Pandemic Shelves Cake Race, For Now
There is no cake.
No sweaty runners, cheering crowds, or racing for the glory of picking the biggest and best cake to share with your hallmates.
This horrible pandemic—let’s call it what it is—has put the annual Cake Race, one of Davidson College’s most beloved traditions, on ice. Not ice cream, which is sweet and delicious like cake… and on cake, but ice. Cold. Tasteless.
It’s not surprising in this age of social distancing and mandatory mask wearing that the college wouldn’t want hundreds of runners, neck-and-neck, racing across campus with respiratory droplets and sweat flying everywhere.
Count the Cake Race as yet another COVID-19 cancellation.
The race has rarely been cancelled in the nine decades since a Davidson cross country coach brilliantly required all freshmen to run it. The winner got a cake, and the coach got to see the class’s fastest runners in action. Athletic recruiting was hardcore in 1930.
A student named Rufus Morrow won that first 1.7-mile race in 10 minutes and 30 seconds. He and those who came in close behind got to select cakes baked by faculty members’ wives. Other prizes donated by local businesses included vouchers for haircuts and movies, or, as they said back then, “picture shows.”
As reasons to cancel go, 2020 shares the moment with another historical time of gravitas, World War II, when many Davidson students went off to fight after the 1941 Japanese attack on Pearl Harbor.
“Cancelling for World War II and pandemics—that’s allowed, there’s no shame there,” said Sandy Helfgott, Davidson’s director of physical education, recreation and wellness, and Cake Race guardian.
Another cancellation was more of a head-scratcher.
In 1972, college administrators decided that the Cake Race was “too Joe College-ish,” and opted against having it. “Upperclassmen threw a fit—they said they had to go through it so they wanted to see everyone else run it,” former track star and longtime coach Sterling Martin ’63, (1959’s winner) told the Davidson Journal.
The next year the Cake Race returned and the college’s newly admitted women jumped in. The women had slightly slower running times—less cake for them—so the college decided to have two competitions a few minutes apart to separate them from the men.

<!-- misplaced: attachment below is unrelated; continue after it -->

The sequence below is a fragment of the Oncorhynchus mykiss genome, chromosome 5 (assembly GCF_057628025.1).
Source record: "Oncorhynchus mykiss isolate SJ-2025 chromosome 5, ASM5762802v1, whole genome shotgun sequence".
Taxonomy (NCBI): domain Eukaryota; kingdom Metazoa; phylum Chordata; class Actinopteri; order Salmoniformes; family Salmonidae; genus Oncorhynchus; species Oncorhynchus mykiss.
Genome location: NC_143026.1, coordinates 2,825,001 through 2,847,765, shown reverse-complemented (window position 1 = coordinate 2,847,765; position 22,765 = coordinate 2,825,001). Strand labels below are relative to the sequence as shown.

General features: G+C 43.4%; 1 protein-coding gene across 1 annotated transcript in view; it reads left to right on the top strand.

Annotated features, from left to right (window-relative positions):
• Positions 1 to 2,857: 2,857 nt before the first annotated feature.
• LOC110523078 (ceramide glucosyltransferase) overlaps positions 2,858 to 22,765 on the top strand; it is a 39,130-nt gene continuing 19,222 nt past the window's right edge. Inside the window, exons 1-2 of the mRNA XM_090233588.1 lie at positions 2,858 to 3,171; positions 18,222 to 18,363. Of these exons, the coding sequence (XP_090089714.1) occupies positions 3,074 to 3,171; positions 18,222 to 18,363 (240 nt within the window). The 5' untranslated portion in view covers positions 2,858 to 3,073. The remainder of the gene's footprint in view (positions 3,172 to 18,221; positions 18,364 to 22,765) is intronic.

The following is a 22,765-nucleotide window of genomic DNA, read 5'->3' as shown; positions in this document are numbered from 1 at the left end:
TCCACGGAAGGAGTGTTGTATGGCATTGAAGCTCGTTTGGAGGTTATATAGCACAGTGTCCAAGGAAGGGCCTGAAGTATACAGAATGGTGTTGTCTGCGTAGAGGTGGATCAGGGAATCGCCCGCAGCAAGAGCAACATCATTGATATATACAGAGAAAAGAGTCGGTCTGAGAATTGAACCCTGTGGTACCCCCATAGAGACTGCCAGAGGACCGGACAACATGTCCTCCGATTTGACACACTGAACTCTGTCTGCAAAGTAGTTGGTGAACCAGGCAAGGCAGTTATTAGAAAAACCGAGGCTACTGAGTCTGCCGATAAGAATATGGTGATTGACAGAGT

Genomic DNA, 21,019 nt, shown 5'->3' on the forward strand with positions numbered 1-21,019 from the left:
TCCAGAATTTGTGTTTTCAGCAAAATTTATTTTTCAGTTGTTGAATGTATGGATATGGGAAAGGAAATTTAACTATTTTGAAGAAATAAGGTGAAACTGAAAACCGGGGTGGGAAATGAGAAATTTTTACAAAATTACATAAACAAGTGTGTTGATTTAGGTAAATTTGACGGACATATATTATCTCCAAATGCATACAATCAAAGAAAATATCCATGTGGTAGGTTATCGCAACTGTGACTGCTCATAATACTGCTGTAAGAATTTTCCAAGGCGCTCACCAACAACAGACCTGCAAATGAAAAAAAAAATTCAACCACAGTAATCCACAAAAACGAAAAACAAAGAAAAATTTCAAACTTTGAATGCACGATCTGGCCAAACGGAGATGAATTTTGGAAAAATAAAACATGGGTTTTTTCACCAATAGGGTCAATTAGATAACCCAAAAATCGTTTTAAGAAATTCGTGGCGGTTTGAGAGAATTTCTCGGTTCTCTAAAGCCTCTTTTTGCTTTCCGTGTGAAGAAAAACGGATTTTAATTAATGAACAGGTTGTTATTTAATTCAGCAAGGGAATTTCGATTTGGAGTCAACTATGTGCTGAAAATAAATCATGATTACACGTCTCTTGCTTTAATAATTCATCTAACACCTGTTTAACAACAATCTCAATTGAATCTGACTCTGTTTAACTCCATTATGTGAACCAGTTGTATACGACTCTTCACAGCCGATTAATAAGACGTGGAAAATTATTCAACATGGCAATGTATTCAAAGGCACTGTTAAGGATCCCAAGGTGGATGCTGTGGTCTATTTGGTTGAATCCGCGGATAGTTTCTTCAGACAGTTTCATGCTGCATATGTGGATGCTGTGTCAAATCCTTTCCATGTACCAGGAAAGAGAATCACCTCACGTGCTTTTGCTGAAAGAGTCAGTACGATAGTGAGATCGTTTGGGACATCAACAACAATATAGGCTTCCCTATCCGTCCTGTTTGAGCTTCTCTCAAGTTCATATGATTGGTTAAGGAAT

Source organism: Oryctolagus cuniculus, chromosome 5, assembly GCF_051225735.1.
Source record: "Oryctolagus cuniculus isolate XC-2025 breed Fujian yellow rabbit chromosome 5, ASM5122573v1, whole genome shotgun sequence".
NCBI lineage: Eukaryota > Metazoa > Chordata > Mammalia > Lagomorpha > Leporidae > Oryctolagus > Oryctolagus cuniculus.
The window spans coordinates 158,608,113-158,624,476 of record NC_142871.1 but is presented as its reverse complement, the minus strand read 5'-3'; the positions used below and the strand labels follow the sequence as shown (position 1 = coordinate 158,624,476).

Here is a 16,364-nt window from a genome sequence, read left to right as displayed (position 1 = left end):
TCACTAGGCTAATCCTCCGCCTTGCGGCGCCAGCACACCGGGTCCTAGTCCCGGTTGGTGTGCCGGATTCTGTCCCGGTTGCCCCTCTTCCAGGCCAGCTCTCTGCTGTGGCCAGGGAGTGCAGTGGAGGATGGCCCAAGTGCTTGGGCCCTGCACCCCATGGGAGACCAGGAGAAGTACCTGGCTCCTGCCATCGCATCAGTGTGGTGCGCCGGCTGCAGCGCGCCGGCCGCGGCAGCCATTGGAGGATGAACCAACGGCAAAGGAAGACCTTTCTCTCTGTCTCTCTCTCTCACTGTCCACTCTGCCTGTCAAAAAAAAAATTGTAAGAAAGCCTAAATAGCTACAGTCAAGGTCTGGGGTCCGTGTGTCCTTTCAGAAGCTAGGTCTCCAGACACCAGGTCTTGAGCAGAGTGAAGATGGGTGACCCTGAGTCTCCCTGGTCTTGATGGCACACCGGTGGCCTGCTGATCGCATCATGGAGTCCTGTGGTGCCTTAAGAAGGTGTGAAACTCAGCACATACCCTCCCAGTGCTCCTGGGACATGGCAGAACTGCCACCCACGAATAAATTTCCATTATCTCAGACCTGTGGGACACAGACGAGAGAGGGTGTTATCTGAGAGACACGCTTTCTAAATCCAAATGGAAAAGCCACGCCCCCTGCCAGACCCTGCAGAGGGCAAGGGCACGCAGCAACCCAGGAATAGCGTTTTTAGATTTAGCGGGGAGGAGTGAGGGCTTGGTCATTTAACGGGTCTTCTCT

Over the years, the event has gotten bigger and more elaborate as local families, bakeries, Dining Services pastry chefs and people like varsity men’s tennis coach Drew Barrett turned the baking itself into a contest as competitive as the running.
Barrett, the reigning champion, and the Dining Services bakers, who have enjoyed many top seed finishes, are busy these days looking out for students amidst the challenges of the pandemic. But they vow to resume their competition someday.
“We’ll just take this opportunity to come up with something even bigger and better for the next Cake Race,” said baking supervisor Becca Sporney. “And to make sure that the Bake Shop cakes take 1st, 2nd and 3rd place.”
Enough to Go Around
The race is traditionally held on the first Wednesday of the first full week of fall semester classes. It’s no longer mandatory, but many students run anyway.
Runners have gotten faster over the years.
Last year, four members of the men’s cross-country team crossed the finish line together to win with a time of 7:10. The women’s race winner finished with an 8:08 time, decisively faster than the original all male class in 1930.
Cake numbers, on the other hand, have only gone up. Last year, winning runners got to choose from among 272 cakes that filled multiple tables at the Baker Sports Complex. The cakes usually go back to team locker rooms and residence halls for sharing. “Cake-hopping”—going from floor to floor for samples—is a popular Cake Race night tradition.
For now, first-year students will have to get their cake from Vail Commons.
Cake Race guardian Sandy Helfgott said the fate of the class of 2024’s Cake Race rests on whether an effective vaccine is developed.
“If we do it right, get the virus under control and have the Cake Race in spring,” he said, “what an awesome thing that would be.”